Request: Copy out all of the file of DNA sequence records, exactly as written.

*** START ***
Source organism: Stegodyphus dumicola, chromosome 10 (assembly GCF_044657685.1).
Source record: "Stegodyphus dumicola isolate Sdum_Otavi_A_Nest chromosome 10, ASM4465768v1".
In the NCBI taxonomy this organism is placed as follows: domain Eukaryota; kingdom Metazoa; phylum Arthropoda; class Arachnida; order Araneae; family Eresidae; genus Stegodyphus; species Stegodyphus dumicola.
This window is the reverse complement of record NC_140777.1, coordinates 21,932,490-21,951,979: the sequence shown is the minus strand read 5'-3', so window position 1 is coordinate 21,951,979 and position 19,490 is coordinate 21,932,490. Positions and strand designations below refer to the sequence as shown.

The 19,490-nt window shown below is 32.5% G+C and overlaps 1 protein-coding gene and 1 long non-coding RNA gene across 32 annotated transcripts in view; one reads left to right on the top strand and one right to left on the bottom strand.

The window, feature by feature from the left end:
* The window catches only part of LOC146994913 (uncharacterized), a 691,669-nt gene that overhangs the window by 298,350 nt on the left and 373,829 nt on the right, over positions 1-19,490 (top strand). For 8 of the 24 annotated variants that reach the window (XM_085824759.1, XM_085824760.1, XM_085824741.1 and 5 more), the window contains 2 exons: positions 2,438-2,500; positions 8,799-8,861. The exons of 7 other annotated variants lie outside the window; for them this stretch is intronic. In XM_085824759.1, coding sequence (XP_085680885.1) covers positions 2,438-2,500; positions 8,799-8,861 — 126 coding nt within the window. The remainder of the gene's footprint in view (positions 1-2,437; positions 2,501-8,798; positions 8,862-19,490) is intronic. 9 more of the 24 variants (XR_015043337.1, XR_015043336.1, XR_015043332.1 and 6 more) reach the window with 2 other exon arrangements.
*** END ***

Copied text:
Source organism: Stegodyphus dumicola, chromosome 10 (assembly GCF_044657685.1).
Source record: "Stegodyphus dumicola isolate Sdum_Otavi_A_Nest chromosome 10, ASM4465768v1".
In the NCBI taxonomy this organism is placed as follows: domain Eukaryota; kingdom Metazoa; phylum Arthropoda; class Arachnida; order Araneae; family Eresidae; genus Stegodyphus; species Stegodyphus dumicola.
This window is the reverse complement of record NC_140777.1, coordinates 21,932,490-21,951,979: the sequence shown is the minus strand read 5'-3', so window position 1 is coordinate 21,951,979 and position 19,490 is coordinate 21,932,490. Positions and strand designations below refer to the sequence as shown.

The 19,490-nt window shown below is 32.5% G+C and overlaps 1 protein-coding gene and 1 long non-coding RNA gene across 32 annotated transcripts in view; one reads left to right on the top strand and one right to left on the bottom strand.

The window, feature by feature from the left end:
* The window catches only part of LOC146994913 (uncharacterized), a 691,669-nt gene that overhangs the window by 298,350 nt on the left and 373,829 nt on the right, over positions 1-19,490 (top strand). For 8 of the 24 annotated variants that reach the window (XM_085824759.1, XM_085824760.1, XM_085824741.1 and 5 more), the window contains 2 exons: positions 2,438-2,500; positions 8,799-8,861. The exons of 7 other annotated variants lie outside the window; for them this stretch is intronic. In XM_085824759.1, coding sequence (XP_085680885.1) covers positions 2,438-2,500; positions 8,799-8,861 — 126 coding nt within the window. The remainder of the gene's footprint in view (positions 1-2,437; positions 2,501-8,798; positions 8,862-19,490) is intronic. 9 more of the 24 variants (XR_015043337.1, XR_015043336.1, XR_015043332.1 and 6 more) reach the window with 2 other exon arrangements.